Mr. Holmes Review
There definitely should have been more of a buzz around Mr Holmes.
What does the great detective do once he retires? Tend to his bees, obviously.Set in Sussex, the now retired Sherlock Holmes has become more at home tending to his bees than he has solving bizarre mysteries. With the aid of his housekeeper Mrs Munro and her son Roger, Holmes is able to enjoy a quiet life in the country, at least he could if he was able to solve one final case. Based on the novel ‘A Slight Trick Of The Mind' by Mitch Cullinand directed by Bill Condon (The Fifth Estate) this version of Sherlock Holmes is nothing like how he has been previously depicted in the media.The deer stalker hat, pipe and cape are all courtesy of his dear partner Watson, who has elaborated and embellished the cases they solved together for the purpose of writing fictional stories. In an effort to correct Watson’s fabricated tales, Holmes has taken it upon himself to write his own version of events, centring around the last case he worked on. Only Holmes is now 93 years old and suffering with the symptoms of dementia and is unable to recollect all the details of this mystery.
The film takes place in 1947 and is set in the beautiful countryside of Sussex where Holmes (Ian McKellen) has retired and now lives with his housekeeper Mrs Munro, played by Laura Linney, and her son Roger. In an effort to delay the effects of dementia Holmes is convinced the answer lies with use of natural remedies such as royal jelly. He even travels to Japan to procure prickly ash which he believes will have far superior benefits to the royal jelly he has been gathering from his apiary.
Encouraged by Roger (Milo Parker), Holmes is set on remembering what happened to the wife of Mr Kelmot, by writing down an accurate account of the details surrounding the case. Roger who has taken quite a shine to Holmes is also eager to learn what happened to Mrs Kelmot and pushes Holmes to finish his final case once again. Along with solving the case, the film focuses on the relationship between Holmes and Roger and their combined love for bees, which feature heavily throughout the film offering a deeper symbolism to the story.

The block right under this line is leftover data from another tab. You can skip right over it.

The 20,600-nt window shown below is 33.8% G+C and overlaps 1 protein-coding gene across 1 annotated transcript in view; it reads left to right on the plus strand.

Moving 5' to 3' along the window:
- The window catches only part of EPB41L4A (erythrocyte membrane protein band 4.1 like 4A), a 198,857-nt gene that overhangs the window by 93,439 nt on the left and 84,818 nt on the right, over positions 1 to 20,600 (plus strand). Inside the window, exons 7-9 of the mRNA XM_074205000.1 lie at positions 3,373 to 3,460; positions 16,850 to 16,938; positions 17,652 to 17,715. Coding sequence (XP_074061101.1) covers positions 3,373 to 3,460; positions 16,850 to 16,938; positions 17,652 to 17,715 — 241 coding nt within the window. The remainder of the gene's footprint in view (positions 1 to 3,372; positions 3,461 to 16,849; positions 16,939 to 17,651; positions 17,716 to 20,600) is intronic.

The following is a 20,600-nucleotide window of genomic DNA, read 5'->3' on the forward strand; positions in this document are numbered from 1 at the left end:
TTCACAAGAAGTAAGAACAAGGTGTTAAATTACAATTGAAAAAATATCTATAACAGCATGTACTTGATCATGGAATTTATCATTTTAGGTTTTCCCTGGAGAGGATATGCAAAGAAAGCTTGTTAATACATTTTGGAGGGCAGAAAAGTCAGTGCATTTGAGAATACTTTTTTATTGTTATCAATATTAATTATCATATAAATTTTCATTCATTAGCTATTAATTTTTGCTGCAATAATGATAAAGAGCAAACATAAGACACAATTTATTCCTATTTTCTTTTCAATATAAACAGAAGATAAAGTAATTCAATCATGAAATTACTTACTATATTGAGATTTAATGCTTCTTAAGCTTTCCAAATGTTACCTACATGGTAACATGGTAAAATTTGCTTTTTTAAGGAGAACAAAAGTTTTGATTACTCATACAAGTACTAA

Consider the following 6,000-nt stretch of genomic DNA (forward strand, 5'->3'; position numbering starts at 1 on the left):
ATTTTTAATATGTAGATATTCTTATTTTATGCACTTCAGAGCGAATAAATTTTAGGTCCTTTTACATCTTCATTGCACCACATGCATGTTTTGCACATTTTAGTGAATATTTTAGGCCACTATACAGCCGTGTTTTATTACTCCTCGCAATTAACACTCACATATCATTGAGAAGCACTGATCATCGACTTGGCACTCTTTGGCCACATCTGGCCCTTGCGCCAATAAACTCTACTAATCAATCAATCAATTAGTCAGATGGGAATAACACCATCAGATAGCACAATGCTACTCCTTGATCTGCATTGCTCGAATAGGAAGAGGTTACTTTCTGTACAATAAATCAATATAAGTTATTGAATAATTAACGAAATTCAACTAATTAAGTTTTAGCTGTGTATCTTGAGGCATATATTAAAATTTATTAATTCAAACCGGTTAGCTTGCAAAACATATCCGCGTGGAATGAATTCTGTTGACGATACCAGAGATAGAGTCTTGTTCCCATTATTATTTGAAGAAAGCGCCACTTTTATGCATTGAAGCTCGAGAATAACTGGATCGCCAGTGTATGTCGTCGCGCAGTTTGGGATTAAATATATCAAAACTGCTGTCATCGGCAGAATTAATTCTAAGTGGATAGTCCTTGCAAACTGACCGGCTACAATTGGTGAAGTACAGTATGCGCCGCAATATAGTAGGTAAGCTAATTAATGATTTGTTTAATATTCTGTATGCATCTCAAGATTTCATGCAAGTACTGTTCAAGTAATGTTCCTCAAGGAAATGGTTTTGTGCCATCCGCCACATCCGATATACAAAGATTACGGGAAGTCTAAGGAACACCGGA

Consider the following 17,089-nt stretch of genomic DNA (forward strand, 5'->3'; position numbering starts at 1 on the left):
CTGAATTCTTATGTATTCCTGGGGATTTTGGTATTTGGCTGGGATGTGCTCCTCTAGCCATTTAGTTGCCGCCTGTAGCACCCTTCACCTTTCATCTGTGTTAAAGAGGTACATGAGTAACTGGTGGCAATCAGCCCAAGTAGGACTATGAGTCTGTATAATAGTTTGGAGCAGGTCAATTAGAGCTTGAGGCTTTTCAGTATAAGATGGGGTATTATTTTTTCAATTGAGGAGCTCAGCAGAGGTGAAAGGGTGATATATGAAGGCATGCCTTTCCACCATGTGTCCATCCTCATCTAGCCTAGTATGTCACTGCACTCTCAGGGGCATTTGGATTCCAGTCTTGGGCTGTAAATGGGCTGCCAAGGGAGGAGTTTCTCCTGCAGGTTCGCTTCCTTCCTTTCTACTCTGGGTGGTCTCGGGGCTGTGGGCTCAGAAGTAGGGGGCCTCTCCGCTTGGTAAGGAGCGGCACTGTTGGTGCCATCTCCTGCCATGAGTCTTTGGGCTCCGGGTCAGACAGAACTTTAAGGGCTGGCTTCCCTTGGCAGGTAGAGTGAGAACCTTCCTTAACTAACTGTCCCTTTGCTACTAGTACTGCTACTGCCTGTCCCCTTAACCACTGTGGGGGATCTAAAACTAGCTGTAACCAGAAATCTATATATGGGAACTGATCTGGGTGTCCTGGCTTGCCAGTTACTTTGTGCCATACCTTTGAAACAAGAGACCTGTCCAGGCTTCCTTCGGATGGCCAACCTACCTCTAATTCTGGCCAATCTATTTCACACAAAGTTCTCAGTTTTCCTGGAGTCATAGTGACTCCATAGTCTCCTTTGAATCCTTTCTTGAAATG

McKellen’s version of Holmes is a far cry from the recent Hollywood and televised depictions we are used to. He is an old cantankerous man who has lost touch with how to interact appropriately with people. McKellen’s performance as Holmes is delivered in a thoroughly believable manner from the pained face he makes as he falls into his arm chair to the way he shuffles along with the help of a walking stick which is never far from hand.
Ian McKellen delivers a superb performance with a completely different take on Sherlock Holmes.
Mrs Munro’s character is acted so naturally that you almost forget that it's Laura Linney on screen. With a completely different accent and 1940s hair do, Linney fully embodies the role of a widowed mother trying to do the best for her son. Milo Parker really makes an impact on screen in only his second acting role as Roger, a young boy in awe of the amazing Holmes and his wealth of knowledge. Lacking a father figure Roger latches on to Holmes enthusiastically and is keen to learn all about bee keeping. There is also a small cameo from Nicholas Rowe (Young Sherlock Holmes) who plays Sherlock Holmes in a film that McKellen’s Holmes goes to see, much to his disapproval at the overly dramatised series of events of the case he is trying to remember.
Through the use of flash backs we are shown Holmes’s journey to Japan and his quest to find the prickly ash with Tamiki Umezaki (Hiroyuki Sanada), a man whom he has been writing to for several months, who has agreed to help him find the medicinal root in the ruined lands of Hiroshima. We are also shown a second set of flash backs to a younger Holmes working on the case that he is so desperately trying to solve. After being paid a visit by Mr Kelmot, who is worried about his wife, we are shown snippets of the young Holmes hot on the trail of Mrs Kelmot. It is in this set of flash backs where we get a glimpse of the Sherlock Holmes we are familiar with, one that uses the methods of deduction in a touching scene with Hattie Morahan who plays Ann Kelmot. The use of these flashbacks gives the film two additional storylines that work together simultaneously but thankfully don’t actually disrupt the overall flow of the film itself.
Mr Holmes is an enjoyable insight into a different side of Sherlock Holmes, one that up until now we haven’t been shown. It’s not an action movie nor is it a mystery thriller, it is however a delightful story about an old man trying to keep hold of his true identity whilst learning to let other people into his life.
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